From soldier to non-commissioned officer - Japan Ground Self Defense Forces create sergeant school
December 12, 2012
CAMP SENDAI, Japan - The transition from junior enlisted soldier to non-commissioned officer is a proud moment for those who don the trio of stripes for the first time. Hefty responsibility comes with the new rank, and only those who are fit for the challenge are chosen to wear it. The U.S. Army Non-commissioned Officer Corps, known as the backbone of the Army, is as old as our military history itself and has served as a model for the Japan Ground Self Defense Force as they set up their own corps.
The command sergeants major for U.S. Army Pacific and U.S. Army Japan paid a visit to the newly-minted JGSDF non-commissioned officer school during their command visit to the bilateral training exercise Yama Sakura 63, held this year at Camp Sendai, Japan. Members of the JGSDF have previously attended leadership courses with the U.S. Marines and have used both as inspiration for setting up their course which is comprised of classroom and field training environments.
JGSDF members began their time in the field with a 30K (18.6 mile) foot march. Those marching had seven hours to cross the finish line and carried with them weapons, helmets, backpacks and an array of things needed for combat. Via translator, the command sergeants majors. from both countries discussed the similarities between their march and the U.S. three-hour, 12-mile, 45-pound ruck marches.
After each JGSDF member crossed the finished line, they were placed into one of three training platoons based on their current military area of specialty - small arms training platoon, mortar training platoon and signal training platoon. Over the next two days, in the rain, mud and snow, the senior enlisted advisers would observe comprehensive field exercises performed by all three.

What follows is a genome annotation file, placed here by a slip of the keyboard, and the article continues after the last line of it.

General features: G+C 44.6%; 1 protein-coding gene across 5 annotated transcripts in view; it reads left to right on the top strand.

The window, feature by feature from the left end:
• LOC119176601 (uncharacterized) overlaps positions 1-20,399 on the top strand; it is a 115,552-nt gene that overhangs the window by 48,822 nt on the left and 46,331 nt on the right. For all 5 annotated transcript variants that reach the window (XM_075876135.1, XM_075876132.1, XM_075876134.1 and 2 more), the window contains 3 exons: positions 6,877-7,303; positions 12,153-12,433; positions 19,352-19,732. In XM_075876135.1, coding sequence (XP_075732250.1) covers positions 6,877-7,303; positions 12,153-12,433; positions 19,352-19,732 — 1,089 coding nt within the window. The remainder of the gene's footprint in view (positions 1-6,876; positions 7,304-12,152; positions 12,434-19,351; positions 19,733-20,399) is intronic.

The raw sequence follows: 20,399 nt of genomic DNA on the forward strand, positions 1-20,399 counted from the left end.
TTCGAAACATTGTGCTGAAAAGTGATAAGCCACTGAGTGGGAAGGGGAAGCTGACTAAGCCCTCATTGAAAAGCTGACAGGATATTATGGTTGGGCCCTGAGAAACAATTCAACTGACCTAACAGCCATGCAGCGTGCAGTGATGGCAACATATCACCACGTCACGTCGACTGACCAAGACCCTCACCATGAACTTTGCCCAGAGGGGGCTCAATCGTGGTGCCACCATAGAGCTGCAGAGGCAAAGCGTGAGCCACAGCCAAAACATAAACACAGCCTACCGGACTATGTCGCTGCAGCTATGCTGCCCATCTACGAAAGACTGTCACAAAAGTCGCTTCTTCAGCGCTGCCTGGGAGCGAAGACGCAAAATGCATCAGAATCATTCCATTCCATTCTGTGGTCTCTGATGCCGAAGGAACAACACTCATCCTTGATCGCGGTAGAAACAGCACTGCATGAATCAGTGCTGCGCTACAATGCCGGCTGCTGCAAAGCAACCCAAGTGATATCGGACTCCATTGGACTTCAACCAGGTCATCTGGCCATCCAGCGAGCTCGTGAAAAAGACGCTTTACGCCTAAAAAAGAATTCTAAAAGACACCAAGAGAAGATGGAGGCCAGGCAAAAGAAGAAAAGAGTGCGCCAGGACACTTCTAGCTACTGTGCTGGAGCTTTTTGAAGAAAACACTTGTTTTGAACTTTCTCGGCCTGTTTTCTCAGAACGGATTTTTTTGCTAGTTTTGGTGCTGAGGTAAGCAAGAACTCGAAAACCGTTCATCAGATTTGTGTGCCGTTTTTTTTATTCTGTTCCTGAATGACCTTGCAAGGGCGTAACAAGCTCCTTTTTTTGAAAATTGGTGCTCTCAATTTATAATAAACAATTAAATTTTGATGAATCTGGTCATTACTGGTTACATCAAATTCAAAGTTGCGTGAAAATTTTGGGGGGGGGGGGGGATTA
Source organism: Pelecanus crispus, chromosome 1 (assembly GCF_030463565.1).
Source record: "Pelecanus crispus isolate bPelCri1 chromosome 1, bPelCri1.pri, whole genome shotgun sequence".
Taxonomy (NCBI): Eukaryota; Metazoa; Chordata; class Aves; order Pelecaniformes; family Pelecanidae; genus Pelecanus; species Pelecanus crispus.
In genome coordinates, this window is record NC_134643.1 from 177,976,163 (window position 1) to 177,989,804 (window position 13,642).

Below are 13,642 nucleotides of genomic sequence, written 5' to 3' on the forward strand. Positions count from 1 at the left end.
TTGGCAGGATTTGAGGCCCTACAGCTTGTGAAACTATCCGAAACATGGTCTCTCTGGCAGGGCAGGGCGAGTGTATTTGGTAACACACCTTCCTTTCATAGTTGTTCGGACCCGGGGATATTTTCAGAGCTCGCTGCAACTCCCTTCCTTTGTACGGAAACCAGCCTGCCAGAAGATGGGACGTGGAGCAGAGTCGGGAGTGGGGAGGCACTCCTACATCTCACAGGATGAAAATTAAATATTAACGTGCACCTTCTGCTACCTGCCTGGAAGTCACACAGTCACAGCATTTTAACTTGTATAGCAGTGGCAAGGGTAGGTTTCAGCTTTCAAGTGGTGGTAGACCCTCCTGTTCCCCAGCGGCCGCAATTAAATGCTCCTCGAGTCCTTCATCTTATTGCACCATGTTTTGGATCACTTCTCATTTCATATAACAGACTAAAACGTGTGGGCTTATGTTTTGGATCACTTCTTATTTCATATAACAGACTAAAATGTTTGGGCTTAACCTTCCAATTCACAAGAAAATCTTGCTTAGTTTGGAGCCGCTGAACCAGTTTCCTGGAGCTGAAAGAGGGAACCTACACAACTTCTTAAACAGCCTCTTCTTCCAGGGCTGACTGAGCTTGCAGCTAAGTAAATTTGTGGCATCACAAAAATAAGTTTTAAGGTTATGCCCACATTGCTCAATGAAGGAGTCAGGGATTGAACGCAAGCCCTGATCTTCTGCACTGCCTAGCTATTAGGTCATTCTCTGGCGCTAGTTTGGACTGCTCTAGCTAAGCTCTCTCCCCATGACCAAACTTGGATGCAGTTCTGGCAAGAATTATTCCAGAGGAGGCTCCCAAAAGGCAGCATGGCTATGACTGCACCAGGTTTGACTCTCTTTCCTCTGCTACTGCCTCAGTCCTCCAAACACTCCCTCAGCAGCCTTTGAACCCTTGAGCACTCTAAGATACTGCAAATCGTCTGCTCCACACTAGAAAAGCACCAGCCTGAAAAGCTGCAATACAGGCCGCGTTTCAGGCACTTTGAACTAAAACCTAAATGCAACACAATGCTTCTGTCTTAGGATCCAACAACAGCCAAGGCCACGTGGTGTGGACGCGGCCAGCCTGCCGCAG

The tour began with a view of a raised map created from the earth, complete with signs, small terrain décor and colored string to denote the plan of action for each team. USARPAC Command Sgt. Maj. Frank Leota and USARJ Command Sgt. Maj. Steven Payton, reviewed the plan, excited at the detail that lay before them, and offered their suggestions, being prior infantry and artillery respectively.
Upon exit from the briefing tent where the map was housed, JGSDF members began appearing from the woods, their uniforms and faces camouflaged with their surroundings. After a quick assembly into squads, the leaders watched as they began to patrol the landscape.
Following along with the infantrymen, Leota attached himself to the tail of the squad. In ACU pattern he was mismatched with his group, but the way his eyes and face lit up as he trudged in the mud behind his team showed that his demeanor was a perfect fit.
As both teams came upon a four-way intersecting road from different paths, Payton chuckled as our team disregarded his earlier advice and chose to take the gravel road less traveled.
"They are determined to take that road," he said as he smiled and shook his head.